Opinion

We Need a Separation Between Politics and Banking

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Posted: Jan 27, 2020 12:42 PM
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We Need a Separation Between Politics and Banking

Source: AP Photo/Andrew Harnik, File

This week, the House Financial Services Committee will convene a hearing to question efforts to modernize the Community Reinvestment Act. Not only are the reforms proposed by the Office of the Comptroller of the Currency (OCC) that aim to prevent a repeat of the subprime lending crisis and reduce compliance burdens on banks long overdue, but the administration should go further and clarify the CRA’s role in preventing ideologically based lending discrimination.

Last month, Senator David Perdue (R-GA) and 14 other senators wrote to the Federal Deposit Insurance Corporation (FDIC), Federal Reserve System Board and the OCC to highlight “a disturbing trend in the financial services industry.” Specifically, they note that, “Over the past few years, one after another, the largest banks in the United States have steadily “derisked” from industries such as firearm manufacturers, private prison services, and fossil fuel producers,” and that, “according to the public statements of the banks and their executives, these actions are mainly designed to curry favor with partisan interest groups.”

Banks benefit from taxpayer-backed deposit insurance along with other implicit protections and are required by the Community Reinvestment Act (CRA) to meet the credit needs of their local communities. Historically, the focus of CRA has been on ensuring that low and moderate-income neighborhoods have access to credit, but serving local communities surely means also serving the lawfully, creditworthy businesses upon which they rely.

What good is the Second Amendment right to keep and bear arms if manufacturers and sellers of firearms are denied the access to credit that any business needs to operate?

Activists and their allies in Congress that are pressuring banks to restrict access to financial services recognize the potential to shape the economy toward their desired ends. Such an end-run around the legislative process is attractive when their desired legislation proves politically unpopular or conflicts with constitutional protections.

And thanks to Operation Choke Point, they know just how effective such tactics can be. The Obama-era program was created to serve an arguably legitimate purpose “to attack Internet, telemarketing, mail, and other mass market fraud against consumers,” but regulators quickly abused the program to serve ideological ends by targeting lawful industries like gun manufacturers and dealers, short-term lenders, tobacco sellers, and oil and gas companies. Even individual porn stars saw their accounts closed for “moral” reasons.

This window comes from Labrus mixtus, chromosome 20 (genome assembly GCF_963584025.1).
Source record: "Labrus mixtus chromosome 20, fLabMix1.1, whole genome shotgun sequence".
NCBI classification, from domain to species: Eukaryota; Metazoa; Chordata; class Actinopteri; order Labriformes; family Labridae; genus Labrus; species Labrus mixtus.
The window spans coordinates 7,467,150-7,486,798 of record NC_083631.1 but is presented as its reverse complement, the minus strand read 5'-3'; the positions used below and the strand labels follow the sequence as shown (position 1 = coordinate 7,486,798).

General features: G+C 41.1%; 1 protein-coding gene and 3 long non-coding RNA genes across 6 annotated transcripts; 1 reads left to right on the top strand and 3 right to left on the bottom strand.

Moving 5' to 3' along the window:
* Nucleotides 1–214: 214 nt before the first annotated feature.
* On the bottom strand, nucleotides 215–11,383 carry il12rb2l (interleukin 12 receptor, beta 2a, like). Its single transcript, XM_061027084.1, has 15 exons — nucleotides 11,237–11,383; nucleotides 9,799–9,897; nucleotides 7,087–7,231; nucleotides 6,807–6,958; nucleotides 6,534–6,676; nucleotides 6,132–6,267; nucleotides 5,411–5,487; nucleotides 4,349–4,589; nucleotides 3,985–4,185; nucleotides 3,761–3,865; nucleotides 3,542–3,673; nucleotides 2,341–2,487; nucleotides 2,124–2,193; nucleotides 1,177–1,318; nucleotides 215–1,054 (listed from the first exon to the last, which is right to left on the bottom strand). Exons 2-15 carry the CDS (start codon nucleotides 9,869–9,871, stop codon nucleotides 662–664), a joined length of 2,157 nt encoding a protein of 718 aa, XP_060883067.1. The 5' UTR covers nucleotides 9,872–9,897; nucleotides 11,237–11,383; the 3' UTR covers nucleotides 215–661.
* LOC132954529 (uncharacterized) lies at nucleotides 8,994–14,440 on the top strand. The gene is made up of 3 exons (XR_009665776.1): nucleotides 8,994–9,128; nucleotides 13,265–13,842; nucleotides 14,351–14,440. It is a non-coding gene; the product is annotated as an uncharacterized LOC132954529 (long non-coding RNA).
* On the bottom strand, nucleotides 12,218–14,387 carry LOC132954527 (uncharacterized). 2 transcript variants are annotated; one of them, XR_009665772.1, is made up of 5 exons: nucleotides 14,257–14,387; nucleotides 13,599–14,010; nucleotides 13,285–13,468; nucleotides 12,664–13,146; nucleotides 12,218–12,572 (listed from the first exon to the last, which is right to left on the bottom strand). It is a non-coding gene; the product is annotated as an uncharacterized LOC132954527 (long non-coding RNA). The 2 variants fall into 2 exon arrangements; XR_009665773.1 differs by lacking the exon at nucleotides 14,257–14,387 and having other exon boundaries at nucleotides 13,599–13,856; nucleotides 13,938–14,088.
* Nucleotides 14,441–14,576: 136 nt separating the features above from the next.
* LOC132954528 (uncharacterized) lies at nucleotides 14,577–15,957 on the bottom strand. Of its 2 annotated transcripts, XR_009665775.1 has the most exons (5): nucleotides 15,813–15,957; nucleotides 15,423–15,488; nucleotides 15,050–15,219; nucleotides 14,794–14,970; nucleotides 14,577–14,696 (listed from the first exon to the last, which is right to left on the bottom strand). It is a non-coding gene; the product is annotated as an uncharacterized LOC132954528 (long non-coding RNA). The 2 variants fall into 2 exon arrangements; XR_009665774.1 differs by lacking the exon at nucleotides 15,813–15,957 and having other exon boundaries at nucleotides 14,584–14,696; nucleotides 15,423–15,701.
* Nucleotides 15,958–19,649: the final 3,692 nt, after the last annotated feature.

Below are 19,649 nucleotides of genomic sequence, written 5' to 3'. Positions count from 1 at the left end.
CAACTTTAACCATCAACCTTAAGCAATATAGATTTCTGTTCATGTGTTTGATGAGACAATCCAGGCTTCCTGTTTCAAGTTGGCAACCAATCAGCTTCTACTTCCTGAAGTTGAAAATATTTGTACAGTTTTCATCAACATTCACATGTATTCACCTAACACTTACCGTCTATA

Choke Point was effectively ended in 2017 when, according to the agency’s press release, the FDIC issued a Financial Institution Letter “encouraging supervised institutions to take a risk-based approach in assessing individual customer relationships, rather than declining to provide banking services to entire categories of customers without regard to the risks presented by an individual customer or the financial institution’s ability to manage the risk.”

Federal regulators, in other words, were forced to admit that they couldn’t simply create a “hit list” of industries that liberals find distasteful and then tell banks that serving them would create a “reputational risk” that might trigger an enforcement action. That stance was bolstered in 2019 with settlement of a lawsuit brought by short-term lenders targeted by the government.

But activists nevertheless saw the program as a proof of concept that they now seek to replicate. For instance, the group Real Money Moves, which includes Hollywood celebrities, athletes and prominent feminists, operates at what it calls “the intersection of money and justice” and works to target “extractive industries” like fossil fuels and private corrections.

They have a right to invest their funds however they please, but banks should not be bowing to their demands for lending discrimination. Nor should the government, under the rules of the CRA, allow them to do so.

Even worse, Financial Services Committee members are using the implicit power that comes with the position to intimidate bank CEOs into dropping clients. At one hearing, Rep. Carolyn Maloney badgered a CEO to go “above and beyond the law” to impose “common-sense gun safety policies” on clients, and she praised two other banks that dropped gun manufacturers for opting not to “finance gun slaughter.” Rep. Alexandria Ocasio-Cortez has similarly gone after banks for working with firms that build federal immigration detention facilities with some notable success, while others have targeted fossil fuels and, by extension, sought to raise energy costs on consumers.

That these attacks to some degree have worked will only serve to encourage expansion into new policy areas.

One can take issue with one or more of these industries and still see the downsides of allowing wholesale lending discrimination, or of permitting politicians to effectively enact far-reaching policy changes without passing actual legislation. Imagine the chaos that would ensue if conservatives and Republican politicians retaliated and pressured banks into dropping abortion providers, tech giants, legal marijuana growers, or the news media. Where would the escalation stop?